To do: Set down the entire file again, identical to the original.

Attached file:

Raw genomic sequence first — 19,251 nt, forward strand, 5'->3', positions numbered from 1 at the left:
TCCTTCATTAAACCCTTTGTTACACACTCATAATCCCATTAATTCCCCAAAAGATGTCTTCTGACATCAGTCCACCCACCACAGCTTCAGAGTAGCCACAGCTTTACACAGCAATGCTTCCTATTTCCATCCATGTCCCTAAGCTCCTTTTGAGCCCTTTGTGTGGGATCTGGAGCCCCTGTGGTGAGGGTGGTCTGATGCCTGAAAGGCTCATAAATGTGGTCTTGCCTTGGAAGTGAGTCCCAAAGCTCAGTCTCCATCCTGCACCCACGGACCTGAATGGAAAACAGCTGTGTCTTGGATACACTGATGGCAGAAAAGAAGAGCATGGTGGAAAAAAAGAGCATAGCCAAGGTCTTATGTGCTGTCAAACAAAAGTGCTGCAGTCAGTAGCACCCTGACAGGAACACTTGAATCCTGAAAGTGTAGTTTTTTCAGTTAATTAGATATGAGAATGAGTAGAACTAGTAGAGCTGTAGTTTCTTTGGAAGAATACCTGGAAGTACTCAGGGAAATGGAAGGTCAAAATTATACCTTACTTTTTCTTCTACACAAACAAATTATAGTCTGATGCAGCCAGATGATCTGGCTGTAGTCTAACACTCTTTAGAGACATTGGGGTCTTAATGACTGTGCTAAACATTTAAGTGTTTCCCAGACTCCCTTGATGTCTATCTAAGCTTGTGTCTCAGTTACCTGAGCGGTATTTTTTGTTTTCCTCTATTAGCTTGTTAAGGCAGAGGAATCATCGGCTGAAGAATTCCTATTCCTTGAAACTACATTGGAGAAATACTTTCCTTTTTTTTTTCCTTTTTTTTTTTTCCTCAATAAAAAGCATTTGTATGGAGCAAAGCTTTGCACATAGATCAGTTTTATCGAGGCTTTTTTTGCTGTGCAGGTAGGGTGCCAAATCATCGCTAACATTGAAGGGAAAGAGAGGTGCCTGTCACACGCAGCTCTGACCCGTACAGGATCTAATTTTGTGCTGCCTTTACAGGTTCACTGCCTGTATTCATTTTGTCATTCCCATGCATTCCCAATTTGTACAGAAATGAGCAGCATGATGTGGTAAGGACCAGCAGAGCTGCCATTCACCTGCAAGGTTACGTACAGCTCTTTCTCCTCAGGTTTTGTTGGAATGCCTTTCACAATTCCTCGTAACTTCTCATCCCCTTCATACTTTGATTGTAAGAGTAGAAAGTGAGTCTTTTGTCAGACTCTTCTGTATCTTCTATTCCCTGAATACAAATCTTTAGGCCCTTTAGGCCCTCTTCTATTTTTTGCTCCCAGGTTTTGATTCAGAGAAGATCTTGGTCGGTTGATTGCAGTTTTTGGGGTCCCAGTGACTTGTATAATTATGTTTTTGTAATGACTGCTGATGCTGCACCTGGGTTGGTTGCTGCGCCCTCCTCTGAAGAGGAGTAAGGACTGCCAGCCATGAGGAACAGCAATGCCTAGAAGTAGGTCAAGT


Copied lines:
Raw genomic sequence first — 19,251 nt, forward strand, 5'->3', positions numbered from 1 at the left:
TCCTTCATTAAACCCTTTGTTACACACTCATAATCCCATTAATTCCCCAAAAGATGTCTTCTGACATCAGTCCACCCACCACAGCTTCAGAGTAGCCACAGCTTTACACAGCAATGCTTCCTATTTCCATCCATGTCCCTAAGCTCCTTTTGAGCCCTTTGTGTGGGATCTGGAGCCCCTGTGGTGAGGGTGGTCTGATGCCTGAAAGGCTCATAAATGTGGTCTTGCCTTGGAAGTGAGTCCCAAAGCTCAGTCTCCATCCTGCACCCACGGACCTGAATGGAAAACAGCTGTGTCTTGGATACACTGATGGCAGAAAAGAAGAGCATGGTGGAAAAAAAGAGCATAGCCAAGGTCTTATGTGCTGTCAAACAAAAGTGCTGCAGTCAGTAGCACCCTGACAGGAACACTTGAATCCTGAAAGTGTAGTTTTTTCAGTTAATTAGATATGAGAATGAGTAGAACTAGTAGAGCTGTAGTTTCTTTGGAAGAATACCTGGAAGTACTCAGGGAAATGGAAGGTCAAAATTATACCTTACTTTTTCTTCTACACAAACAAATTATAGTCTGATGCAGCCAGATGATCTGGCTGTAGTCTAACACTCTTTAGAGACATTGGGGTCTTAATGACTGTGCTAAACATTTAAGTGTTTCCCAGACTCCCTTGATGTCTATCTAAGCTTGTGTCTCAGTTACCTGAGCGGTATTTTTTGTTTTCCTCTATTAGCTTGTTAAGGCAGAGGAATCATCGGCTGAAGAATTCCTATTCCTTGAAACTACATTGGAGAAATACTTTCCTTTTTTTTTTCCTTTTTTTTTTTTCCTCAATAAAAAGCATTTGTATGGAGCAAAGCTTTGCACATAGATCAGTTTTATCGAGGCTTTTTTTGCTGTGCAGGTAGGGTGCCAAATCATCGCTAACATTGAAGGGAAAGAGAGGTGCCTGTCACACGCAGCTCTGACCCGTACAGGATCTAATTTTGTGCTGCCTTTACAGGTTCACTGCCTGTATTCATTTTGTCATTCCCATGCATTCCCAATTTGTACAGAAATGAGCAGCATGATGTGGTAAGGACCAGCAGAGCTGCCATTCACCTGCAAGGTTACGTACAGCTCTTTCTCCTCAGGTTTTGTTGGAATGCCTTTCACAATTCCTCGTAACTTCTCATCCCCTTCATACTTTGATTGTAAGAGTAGAAAGTGAGTCTTTTGTCAGACTCTTCTGTATCTTCTATTCCCTGAATACAAATCTTTAGGCCCTTTAGGCCCTCTTCTATTTTTTGCTCCCAGGTTTTGATTCAGAGAAGATCTTGGTCGGTTGATTGCAGTTTTTGGGGTCCCAGTGACTTGTATAATTATGTTTTTGTAATGACTGCTGATGCTGCACCTGGGTTGGTTGCTGCGCCCTCCTCTGAAGAGGAGTAAGGACTGCCAGCCATGAGGAACAGCAATGCCTAGAAGTAGGTCAAGT